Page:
Chicago Teacher Unionism 101, Chapter Three... How the leadership of the Chicago Teachers Union surrendered slowly under Tom Reece after the January 1994 death of Jackie Vaughn... and how SCABS became 'replacement workers' according to one union officer...

By the time the Chicago Teachers Union was forced into five strikes during the 1980s, the union had become successfully integrated at all levels, from the local schools to the leadership. As a result, during the 1987 strike (above, at the "Center for Urban Education" at 160 W. Wendell St., one of the Scab Centers) picket lines were always integrated with little or no effort. By 1984, Jacqueline Vaughn was President of the Chicago Teachers Union, a post in which she served until her death from cancer in 1994.By the time the Chicago Teachers Union struck for 19 days in September 1987, the Board of Education was unable to open even one Scab School, and so the nation's third largest school system settled to keep open 23 locations across the city for what union members on the picket lines called "Scab Centers." Nobody knew when the strike began in early September 1987 that the teachers and other union workers would be out for 19 long days. Nor did the scabs realize that they would wind up collecting an entire month's pay for sitting around doing virtually nothing inside the 23 locations that were "open" during the prolonged strike.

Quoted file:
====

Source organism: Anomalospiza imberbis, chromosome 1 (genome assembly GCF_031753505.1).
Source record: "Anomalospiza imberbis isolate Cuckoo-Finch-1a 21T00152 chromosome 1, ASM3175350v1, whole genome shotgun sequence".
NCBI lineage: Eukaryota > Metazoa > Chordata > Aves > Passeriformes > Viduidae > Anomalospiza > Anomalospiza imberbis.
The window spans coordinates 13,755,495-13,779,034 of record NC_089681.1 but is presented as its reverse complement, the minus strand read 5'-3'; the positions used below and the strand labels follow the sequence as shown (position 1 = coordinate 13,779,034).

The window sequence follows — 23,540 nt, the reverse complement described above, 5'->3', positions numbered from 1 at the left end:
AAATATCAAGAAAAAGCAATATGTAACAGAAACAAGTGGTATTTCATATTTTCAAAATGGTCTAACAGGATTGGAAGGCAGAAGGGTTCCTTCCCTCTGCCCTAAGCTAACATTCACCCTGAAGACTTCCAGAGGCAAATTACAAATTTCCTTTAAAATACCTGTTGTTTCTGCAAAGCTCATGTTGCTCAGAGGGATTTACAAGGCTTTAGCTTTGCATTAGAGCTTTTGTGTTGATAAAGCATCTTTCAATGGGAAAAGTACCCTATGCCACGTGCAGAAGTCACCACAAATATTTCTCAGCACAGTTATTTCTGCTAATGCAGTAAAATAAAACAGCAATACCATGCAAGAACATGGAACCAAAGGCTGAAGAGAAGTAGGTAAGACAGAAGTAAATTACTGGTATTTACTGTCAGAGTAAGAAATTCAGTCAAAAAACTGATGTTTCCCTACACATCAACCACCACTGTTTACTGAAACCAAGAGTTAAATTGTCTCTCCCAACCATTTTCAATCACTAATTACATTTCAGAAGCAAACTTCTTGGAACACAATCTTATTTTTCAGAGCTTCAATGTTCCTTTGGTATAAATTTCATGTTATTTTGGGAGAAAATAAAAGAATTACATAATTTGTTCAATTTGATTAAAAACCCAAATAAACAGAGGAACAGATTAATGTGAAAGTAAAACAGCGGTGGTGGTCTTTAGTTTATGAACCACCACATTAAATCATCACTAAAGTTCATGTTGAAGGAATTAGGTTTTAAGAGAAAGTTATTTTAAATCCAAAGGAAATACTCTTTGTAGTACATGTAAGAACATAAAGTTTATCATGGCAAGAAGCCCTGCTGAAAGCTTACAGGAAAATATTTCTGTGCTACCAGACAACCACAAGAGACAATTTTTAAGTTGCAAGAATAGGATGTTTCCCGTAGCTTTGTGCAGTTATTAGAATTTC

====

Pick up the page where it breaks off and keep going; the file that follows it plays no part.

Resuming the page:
And yet the 1987 strike, led by the Chicago Teachers Union, was as strong on the last day of the strike as it was on the first day of the strike. The failure of the union leadership to maintain communications with the rank and file resulted in a media trick that helped end the strike, gave rise to the first wave of corporate "school reform" (the LSC based School Reform Act of 1988), and, as it became clear in retrospect, began the process of distorting Chicago history that would continue well into the 21st Century.